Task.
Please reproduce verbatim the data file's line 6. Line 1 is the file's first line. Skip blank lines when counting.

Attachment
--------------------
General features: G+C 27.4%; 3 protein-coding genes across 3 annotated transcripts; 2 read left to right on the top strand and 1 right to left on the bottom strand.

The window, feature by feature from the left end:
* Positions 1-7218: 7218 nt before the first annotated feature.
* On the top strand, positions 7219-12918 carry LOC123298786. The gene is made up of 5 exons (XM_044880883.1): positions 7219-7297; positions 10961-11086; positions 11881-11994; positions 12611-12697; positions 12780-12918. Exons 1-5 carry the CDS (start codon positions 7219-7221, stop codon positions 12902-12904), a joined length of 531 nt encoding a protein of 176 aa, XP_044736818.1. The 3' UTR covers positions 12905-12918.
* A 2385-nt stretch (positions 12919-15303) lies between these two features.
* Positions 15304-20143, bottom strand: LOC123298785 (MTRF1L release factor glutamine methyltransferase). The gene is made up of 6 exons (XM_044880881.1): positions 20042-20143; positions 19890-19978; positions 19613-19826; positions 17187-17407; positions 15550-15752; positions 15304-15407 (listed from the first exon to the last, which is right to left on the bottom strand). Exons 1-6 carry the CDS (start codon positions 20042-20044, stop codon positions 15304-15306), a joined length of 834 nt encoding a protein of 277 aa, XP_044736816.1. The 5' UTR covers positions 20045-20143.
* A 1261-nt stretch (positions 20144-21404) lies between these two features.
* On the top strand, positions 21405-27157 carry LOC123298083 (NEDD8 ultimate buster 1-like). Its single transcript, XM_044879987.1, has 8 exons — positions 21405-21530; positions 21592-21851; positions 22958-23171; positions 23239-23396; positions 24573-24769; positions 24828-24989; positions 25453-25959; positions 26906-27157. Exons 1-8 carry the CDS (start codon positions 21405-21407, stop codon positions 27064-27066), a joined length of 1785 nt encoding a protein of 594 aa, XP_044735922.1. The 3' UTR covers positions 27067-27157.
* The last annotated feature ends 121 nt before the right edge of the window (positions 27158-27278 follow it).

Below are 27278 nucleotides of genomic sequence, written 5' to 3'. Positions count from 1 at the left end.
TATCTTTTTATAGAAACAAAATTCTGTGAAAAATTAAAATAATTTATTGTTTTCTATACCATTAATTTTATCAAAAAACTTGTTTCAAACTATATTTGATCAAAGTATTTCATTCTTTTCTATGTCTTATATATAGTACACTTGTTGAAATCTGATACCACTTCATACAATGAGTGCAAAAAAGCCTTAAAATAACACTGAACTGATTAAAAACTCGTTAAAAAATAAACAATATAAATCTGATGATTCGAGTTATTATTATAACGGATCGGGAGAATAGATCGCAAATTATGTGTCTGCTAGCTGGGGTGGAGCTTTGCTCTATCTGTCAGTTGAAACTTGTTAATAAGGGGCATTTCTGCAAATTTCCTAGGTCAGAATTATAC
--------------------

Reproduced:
* Positions 15304-20143, bottom strand: LOC123298785 (MTRF1L release factor glutamine methyltransferase). The gene is made up of 6 exons (XM_044880881.1): positions 20042-20143; positions 19890-19978; positions 19613-19826; positions 17187-17407; positions 15550-15752; positions 15304-15407 (listed from the first exon to the last, which is right to left on the bottom strand). Exons 1-6 carry the CDS (start codon positions 20042-20044, stop codon positions 15304-15306), a joined length of 834 nt encoding a protein of 277 aa, XP_044736816.1. The 5' UTR covers positions 20045-20143.